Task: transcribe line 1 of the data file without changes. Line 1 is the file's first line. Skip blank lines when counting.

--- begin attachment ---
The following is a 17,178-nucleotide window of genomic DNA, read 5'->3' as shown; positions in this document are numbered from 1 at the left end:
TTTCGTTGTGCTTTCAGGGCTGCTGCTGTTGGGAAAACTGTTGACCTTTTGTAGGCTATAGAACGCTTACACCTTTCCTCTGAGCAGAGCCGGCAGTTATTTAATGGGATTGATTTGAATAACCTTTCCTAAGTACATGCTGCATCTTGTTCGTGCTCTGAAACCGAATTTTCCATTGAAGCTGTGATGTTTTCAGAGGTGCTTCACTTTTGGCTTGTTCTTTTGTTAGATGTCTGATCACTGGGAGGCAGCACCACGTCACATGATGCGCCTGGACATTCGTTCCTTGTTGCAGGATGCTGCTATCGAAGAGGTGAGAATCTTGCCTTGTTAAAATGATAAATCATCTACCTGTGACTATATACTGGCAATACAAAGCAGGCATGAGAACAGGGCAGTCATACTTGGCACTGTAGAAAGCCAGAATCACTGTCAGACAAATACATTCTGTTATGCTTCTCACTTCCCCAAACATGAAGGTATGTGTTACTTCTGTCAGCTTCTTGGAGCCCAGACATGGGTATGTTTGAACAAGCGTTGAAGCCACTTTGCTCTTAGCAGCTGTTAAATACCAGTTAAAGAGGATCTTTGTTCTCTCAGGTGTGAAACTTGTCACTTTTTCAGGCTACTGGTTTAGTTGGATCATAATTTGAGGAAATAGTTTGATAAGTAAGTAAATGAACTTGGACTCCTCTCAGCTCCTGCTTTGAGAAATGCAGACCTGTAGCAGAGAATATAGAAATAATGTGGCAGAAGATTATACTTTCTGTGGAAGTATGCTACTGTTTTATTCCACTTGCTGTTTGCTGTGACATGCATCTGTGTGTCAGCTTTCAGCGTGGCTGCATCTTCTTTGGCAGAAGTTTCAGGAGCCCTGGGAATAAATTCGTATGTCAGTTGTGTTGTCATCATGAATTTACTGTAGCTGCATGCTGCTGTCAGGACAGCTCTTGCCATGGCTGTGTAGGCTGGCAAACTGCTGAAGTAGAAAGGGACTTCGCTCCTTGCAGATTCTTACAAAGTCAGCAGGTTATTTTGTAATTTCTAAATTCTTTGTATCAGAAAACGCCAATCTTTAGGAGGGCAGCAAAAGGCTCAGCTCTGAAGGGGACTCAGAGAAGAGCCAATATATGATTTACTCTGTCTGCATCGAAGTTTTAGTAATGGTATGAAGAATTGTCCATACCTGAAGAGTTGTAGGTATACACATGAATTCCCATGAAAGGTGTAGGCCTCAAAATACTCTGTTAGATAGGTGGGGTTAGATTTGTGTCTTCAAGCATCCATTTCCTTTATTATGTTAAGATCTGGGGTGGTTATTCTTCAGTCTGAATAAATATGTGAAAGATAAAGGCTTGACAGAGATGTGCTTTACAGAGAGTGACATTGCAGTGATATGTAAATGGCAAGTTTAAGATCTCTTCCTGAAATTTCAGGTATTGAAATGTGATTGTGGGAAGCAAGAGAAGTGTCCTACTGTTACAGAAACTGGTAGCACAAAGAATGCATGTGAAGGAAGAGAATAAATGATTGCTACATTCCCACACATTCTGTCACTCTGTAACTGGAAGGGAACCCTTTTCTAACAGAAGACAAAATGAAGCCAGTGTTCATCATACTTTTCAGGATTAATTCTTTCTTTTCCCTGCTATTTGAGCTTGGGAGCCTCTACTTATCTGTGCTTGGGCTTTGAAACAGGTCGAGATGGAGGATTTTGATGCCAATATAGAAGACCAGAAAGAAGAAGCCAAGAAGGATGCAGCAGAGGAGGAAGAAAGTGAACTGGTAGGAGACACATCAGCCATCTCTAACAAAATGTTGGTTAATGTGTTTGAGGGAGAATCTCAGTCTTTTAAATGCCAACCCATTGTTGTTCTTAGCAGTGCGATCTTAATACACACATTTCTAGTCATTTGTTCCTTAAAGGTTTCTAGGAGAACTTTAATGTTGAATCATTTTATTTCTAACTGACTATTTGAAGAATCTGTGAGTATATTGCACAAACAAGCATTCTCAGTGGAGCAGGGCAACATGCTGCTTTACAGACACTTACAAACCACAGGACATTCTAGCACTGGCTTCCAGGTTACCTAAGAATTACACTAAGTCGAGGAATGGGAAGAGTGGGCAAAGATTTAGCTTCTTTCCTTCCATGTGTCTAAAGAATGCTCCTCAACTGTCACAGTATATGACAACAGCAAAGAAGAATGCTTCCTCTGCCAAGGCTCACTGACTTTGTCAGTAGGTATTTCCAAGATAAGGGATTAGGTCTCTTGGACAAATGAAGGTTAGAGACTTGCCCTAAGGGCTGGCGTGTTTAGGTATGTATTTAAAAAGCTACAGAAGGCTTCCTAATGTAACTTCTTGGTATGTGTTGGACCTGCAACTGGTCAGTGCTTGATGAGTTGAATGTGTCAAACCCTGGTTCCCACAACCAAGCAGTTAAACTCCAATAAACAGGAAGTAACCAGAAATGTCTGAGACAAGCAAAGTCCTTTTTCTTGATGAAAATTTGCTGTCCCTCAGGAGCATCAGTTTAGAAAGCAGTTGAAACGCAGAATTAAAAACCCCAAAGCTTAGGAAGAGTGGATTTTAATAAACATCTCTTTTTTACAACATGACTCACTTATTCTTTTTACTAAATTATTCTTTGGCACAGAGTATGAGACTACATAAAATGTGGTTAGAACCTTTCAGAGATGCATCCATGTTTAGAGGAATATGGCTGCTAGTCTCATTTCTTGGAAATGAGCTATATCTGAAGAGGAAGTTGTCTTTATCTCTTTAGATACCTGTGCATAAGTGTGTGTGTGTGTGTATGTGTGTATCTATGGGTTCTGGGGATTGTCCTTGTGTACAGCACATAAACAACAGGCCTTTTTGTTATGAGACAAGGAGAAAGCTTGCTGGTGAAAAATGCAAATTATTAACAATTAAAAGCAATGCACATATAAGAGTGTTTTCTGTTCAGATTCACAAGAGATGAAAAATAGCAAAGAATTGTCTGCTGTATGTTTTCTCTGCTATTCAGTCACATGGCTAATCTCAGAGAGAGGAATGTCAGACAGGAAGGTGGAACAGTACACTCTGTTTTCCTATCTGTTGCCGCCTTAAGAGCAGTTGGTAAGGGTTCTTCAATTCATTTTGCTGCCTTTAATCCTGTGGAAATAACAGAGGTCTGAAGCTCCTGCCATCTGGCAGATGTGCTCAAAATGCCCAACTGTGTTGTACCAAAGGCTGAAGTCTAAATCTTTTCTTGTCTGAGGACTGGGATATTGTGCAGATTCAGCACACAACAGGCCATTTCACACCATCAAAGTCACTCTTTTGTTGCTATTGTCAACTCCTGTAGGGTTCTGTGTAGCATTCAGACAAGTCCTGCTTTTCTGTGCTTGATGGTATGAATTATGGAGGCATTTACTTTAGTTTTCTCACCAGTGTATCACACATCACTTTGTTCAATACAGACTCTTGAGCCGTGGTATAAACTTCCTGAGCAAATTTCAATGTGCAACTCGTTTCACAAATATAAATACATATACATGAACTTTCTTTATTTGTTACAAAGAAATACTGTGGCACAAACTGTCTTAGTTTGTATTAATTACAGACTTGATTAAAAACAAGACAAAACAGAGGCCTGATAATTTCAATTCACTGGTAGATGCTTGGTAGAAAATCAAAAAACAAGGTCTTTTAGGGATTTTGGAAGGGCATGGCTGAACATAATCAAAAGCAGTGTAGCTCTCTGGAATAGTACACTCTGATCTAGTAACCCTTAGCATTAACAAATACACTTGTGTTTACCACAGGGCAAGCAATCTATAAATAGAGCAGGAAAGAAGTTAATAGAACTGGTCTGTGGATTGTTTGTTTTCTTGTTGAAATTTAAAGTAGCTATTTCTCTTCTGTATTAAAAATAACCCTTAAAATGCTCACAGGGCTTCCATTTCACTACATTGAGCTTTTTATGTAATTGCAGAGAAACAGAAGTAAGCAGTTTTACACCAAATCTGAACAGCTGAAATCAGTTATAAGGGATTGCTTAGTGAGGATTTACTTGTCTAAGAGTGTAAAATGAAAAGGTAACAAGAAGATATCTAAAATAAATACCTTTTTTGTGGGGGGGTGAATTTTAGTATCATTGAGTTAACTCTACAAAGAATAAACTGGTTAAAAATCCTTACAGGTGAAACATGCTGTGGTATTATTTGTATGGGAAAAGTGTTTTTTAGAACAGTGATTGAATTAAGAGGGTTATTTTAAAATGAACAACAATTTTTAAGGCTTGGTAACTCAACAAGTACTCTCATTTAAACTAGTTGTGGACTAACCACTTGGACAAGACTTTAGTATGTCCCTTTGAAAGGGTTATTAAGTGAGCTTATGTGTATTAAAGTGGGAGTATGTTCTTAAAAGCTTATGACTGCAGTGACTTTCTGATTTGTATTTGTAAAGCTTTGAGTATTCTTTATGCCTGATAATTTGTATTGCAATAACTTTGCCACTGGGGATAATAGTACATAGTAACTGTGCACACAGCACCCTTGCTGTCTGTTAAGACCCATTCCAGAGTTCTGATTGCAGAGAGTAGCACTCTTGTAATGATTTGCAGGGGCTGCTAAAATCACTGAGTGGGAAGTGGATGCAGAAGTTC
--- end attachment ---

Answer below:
The following is a 17,178-nucleotide window of genomic DNA, read 5'->3' as shown; positions in this document are numbered from 1 at the left end: